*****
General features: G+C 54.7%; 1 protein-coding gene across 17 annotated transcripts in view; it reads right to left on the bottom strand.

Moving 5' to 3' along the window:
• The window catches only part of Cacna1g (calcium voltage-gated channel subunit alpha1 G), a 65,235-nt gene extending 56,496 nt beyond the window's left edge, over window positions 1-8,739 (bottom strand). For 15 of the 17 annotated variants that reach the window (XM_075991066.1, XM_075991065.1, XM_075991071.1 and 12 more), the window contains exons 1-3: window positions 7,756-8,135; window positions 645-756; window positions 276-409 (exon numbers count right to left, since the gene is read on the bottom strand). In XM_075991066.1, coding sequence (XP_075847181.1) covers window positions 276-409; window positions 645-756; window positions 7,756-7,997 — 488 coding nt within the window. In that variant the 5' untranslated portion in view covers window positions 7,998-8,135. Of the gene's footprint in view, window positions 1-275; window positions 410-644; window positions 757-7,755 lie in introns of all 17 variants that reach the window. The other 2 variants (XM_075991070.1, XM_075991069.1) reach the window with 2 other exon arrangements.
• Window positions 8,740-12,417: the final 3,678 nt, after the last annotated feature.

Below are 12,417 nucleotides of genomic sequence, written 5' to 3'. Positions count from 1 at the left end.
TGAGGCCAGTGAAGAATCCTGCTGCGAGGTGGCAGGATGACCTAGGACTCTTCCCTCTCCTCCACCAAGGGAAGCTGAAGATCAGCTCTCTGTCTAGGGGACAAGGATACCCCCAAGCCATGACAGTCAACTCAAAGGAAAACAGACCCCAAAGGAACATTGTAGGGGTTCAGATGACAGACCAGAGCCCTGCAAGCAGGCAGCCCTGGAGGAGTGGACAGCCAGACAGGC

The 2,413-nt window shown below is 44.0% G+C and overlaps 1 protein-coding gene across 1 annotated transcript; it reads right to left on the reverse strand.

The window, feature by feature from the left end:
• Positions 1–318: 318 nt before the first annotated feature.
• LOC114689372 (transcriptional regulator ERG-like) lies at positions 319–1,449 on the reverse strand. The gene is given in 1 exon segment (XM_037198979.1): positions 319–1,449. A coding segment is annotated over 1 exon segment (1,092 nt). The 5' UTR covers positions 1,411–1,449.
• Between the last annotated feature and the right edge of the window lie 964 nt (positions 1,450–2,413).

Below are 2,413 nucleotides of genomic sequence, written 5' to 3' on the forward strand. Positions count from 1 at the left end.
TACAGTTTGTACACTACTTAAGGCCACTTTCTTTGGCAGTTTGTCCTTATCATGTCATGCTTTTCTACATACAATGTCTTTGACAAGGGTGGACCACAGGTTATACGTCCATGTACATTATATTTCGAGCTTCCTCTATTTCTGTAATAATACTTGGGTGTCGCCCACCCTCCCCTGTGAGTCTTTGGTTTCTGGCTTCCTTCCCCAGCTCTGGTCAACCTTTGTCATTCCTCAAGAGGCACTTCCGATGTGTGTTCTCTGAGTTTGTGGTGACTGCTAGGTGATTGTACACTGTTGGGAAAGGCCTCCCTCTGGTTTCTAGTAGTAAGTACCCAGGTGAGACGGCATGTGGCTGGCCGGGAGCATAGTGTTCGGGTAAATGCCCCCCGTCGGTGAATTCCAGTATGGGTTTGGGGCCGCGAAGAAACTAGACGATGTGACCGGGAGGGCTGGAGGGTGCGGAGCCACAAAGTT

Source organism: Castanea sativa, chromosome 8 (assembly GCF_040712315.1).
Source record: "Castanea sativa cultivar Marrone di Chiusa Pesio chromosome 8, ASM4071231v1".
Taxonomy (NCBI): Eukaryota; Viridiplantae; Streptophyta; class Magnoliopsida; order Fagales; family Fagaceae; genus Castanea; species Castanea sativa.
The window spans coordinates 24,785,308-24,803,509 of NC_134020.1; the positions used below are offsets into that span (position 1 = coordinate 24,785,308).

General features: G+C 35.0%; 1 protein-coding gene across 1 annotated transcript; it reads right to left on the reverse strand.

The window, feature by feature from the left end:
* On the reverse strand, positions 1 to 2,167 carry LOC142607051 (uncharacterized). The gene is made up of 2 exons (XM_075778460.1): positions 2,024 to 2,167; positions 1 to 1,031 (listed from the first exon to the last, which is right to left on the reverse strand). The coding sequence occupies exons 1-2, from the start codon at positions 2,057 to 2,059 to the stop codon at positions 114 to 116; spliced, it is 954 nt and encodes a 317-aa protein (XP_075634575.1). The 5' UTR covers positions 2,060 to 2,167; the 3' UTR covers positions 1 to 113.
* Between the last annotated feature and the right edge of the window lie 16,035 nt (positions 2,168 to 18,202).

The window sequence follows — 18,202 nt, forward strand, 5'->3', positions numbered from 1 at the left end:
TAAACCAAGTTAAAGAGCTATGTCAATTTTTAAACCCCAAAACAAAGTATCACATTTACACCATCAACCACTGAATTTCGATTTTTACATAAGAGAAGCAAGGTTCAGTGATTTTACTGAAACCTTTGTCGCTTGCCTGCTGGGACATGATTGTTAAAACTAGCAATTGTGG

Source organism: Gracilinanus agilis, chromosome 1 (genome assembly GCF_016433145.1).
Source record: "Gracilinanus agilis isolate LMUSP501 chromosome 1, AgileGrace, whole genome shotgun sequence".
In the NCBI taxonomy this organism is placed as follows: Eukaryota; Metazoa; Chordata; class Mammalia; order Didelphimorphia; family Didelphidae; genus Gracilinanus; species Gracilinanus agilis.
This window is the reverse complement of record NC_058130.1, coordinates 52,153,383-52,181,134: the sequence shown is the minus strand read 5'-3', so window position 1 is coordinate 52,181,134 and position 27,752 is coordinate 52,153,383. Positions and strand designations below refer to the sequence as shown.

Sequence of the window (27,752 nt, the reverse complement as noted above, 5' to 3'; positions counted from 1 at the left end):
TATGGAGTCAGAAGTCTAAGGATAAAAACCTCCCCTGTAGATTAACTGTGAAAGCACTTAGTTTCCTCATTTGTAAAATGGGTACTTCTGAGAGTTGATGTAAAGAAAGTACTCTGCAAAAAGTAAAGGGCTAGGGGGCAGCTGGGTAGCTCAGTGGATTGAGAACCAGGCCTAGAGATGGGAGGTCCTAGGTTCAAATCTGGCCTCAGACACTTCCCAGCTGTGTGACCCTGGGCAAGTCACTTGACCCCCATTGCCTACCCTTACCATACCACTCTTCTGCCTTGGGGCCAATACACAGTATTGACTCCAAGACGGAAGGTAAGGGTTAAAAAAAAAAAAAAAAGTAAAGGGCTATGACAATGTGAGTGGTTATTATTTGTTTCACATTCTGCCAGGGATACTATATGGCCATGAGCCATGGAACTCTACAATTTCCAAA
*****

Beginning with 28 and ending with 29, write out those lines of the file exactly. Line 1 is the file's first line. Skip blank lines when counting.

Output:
Sequence of the window (27,752 nt, the reverse complement as noted above, 5' to 3'; positions counted from 1 at the left end):
TATGGAGTCAGAAGTCTAAGGATAAAAACCTCCCCTGTAGATTAACTGTGAAAGCACTTAGTTTCCTCATTTGTAAAATGGGTACTTCTGAGAGTTGATGTAAAGAAAGTACTCTGCAAAAAGTAAAGGGCTAGGGGGCAGCTGGGTAGCTCAGTGGATTGAGAACCAGGCCTAGAGATGGGAGGTCCTAGGTTCAAATCTGGCCTCAGACACTTCCCAGCTGTGTGACCCTGGGCAAGTCACTTGACCCCCATTGCCTACCCTTACCATACCACTCTTCTGCCTTGGGGCCAATACACAGTATTGACTCCAAGACGGAAGGTAAGGGTTAAAAAAAAAAAAAAAAGTAAAGGGCTATGACAATGTGAGTGGTTATTATTTGTTTCACATTCTGCCAGGGATACTATATGGCCATGAGCCATGGAACTCTACAATTTCCAAA